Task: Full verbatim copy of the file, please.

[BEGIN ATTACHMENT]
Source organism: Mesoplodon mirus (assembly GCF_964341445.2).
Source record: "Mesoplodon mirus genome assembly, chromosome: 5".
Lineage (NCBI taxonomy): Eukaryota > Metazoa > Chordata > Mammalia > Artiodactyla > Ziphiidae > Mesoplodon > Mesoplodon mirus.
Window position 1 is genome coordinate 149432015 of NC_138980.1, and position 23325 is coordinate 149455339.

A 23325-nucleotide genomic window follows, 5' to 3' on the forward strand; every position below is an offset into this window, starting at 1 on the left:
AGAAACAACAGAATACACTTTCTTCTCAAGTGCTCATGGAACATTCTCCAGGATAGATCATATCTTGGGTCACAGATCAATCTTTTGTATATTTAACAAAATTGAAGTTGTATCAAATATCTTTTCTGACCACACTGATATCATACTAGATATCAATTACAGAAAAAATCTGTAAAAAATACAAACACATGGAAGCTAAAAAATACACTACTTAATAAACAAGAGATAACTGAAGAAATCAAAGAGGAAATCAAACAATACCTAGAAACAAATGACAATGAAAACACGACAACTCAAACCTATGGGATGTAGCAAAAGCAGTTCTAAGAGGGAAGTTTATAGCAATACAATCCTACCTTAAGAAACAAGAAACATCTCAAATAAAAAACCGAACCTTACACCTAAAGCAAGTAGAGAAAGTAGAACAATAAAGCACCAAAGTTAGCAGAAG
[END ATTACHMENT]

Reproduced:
Source organism: Mesoplodon mirus (assembly GCF_964341445.2).
Source record: "Mesoplodon mirus genome assembly, chromosome: 5".
Lineage (NCBI taxonomy): Eukaryota > Metazoa > Chordata > Mammalia > Artiodactyla > Ziphiidae > Mesoplodon > Mesoplodon mirus.
Window position 1 is genome coordinate 149432015 of NC_138980.1, and position 23325 is coordinate 149455339.

A 23325-nucleotide genomic window follows, 5' to 3' on the forward strand; every position below is an offset into this window, starting at 1 on the left:
AGAAACAACAGAATACACTTTCTTCTCAAGTGCTCATGGAACATTCTCCAGGATAGATCATATCTTGGGTCACAGATCAATCTTTTGTATATTTAACAAAATTGAAGTTGTATCAAATATCTTTTCTGACCACACTGATATCATACTAGATATCAATTACAGAAAAAATCTGTAAAAAATACAAACACATGGAAGCTAAAAAATACACTACTTAATAAACAAGAGATAACTGAAGAAATCAAAGAGGAAATCAAACAATACCTAGAAACAAATGACAATGAAAACACGACAACTCAAACCTATGGGATGTAGCAAAAGCAGTTCTAAGAGGGAAGTTTATAGCAATACAATCCTACCTTAAGAAACAAGAAACATCTCAAATAAAAAACCGAACCTTACACCTAAAGCAAGTAGAGAAAGTAGAACAATAAAGCACCAAAGTTAGCAGAAG